Milkweed

IMG_0171.JPGWe paused on our evening walk by a stand of sturdy broad-leafed plants, with their rounded flower heads bursting demurely into dusty pink.  It’s a habit formed in kindergarten for both of us, this annual foray into a milkweed patch.  After years of monarch caterpillar awareness,  we “knew” that it was just that time of summer that there should be some caterpillars in that milkweed, somewhere.  And we needed to say hello, show them to our girls, maybe remind them that there’s a nice little flower garden full of butterfly-friendly flowers in front of our house that they’re welcome to visit when they’re grown up.

But where were they?IMG_0168It was a delightful little game of hide-and-seek, peering under leaves, along stems—and it was a credit to surprisingly clever camouflage that we had almost given up when we finally spotted one.  But then it was like our eyes adjusted and we suddenly saw them everywhere!  Some tiny, some large, dressed in yellow, black and white stripes, far too busy eating to notice they’d been discovered by friendly nature enthusiasts.  Did you know that a Monarch caterpillar is capable of eating an entire milkweed leaf in less than five minutes?  Pretty amazing mouth-work for such a tiny creature!IMG_0160IMG_0169A few weeks later, walking past the same stand of milkweed, I witnessed a delicate orange and black butterfly flitting from flower to flower, graciously sipping nectar, and I found myself marveling anew at the beauty of God’s design for sustainability in creation.

The plant gives of itself so the caterpillar may eat.  The caterpillar, nurtured exclusively by milkweed, becomes a butterfly.  The butterfly, fresh out of its gold-flecked chrysalis pauses to pollinate the flowers of its benefactor, therefore ensuring that it will bear seed to produce…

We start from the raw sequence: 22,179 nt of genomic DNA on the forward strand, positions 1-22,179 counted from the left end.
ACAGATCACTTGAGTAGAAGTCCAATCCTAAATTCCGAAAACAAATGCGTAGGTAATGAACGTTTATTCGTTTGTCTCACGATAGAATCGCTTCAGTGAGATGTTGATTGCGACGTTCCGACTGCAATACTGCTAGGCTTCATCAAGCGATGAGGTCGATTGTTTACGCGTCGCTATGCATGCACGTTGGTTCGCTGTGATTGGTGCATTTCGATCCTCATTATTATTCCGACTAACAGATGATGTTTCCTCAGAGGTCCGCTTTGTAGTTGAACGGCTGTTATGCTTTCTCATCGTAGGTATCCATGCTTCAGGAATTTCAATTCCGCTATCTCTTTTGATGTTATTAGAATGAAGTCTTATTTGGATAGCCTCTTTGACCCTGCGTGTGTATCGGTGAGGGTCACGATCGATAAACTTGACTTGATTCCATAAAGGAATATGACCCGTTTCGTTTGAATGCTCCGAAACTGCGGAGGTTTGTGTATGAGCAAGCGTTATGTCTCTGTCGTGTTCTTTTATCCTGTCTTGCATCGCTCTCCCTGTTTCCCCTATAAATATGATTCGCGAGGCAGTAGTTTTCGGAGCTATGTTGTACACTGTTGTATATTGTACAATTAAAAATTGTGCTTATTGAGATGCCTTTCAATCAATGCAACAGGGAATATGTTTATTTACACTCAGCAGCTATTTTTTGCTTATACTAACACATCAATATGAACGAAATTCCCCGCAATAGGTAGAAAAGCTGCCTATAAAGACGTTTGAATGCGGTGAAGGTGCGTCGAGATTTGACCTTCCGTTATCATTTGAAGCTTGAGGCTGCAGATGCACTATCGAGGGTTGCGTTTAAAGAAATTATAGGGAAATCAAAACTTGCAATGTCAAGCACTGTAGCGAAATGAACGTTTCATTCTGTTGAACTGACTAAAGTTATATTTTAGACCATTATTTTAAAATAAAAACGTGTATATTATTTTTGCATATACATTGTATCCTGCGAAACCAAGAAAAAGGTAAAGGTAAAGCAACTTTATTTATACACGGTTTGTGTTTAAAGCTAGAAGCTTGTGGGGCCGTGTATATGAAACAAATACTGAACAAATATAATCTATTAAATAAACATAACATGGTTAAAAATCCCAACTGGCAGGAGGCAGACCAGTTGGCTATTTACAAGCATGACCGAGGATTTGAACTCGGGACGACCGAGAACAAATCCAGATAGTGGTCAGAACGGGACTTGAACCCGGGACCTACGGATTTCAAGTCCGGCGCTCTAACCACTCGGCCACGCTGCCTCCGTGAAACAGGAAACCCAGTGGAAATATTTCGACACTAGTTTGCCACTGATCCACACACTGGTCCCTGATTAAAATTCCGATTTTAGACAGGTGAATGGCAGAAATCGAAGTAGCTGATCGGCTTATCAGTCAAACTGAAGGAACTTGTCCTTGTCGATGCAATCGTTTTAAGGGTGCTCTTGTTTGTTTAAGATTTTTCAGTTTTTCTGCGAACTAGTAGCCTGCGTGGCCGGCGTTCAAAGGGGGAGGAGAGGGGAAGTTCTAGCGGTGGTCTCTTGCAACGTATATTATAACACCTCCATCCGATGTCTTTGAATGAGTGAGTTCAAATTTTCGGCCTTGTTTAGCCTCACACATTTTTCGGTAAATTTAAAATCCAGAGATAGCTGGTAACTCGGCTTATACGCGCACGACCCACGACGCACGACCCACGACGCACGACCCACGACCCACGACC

more plants,

for more caterpillars,

for more butterflies,

for more seed next year.

IMG_0461.JPGAnd while we’re marveling over Monarch butterflies, let’s not forget how those gorgeously designed wings covered in tiny delicate scales will carry this creature 2,500 miles to Mexico come fall, to spend a warm winter on the exact same few trees its ancestors have spent winters on for ages before, and then all the way back again in the spring to lay the eggs that will become that next generation of caterpillars—because there isn’t any milkweed in Mexico!

There’s so much to marvel at in just this one amazing life cycle in nature!  Truly:

“…since the creation of the world God’s invisible qualities–his eternal power and divine nature–have been clearly seen, being understood from what has been made, so that people are without excuse.” (Romans 1:20)

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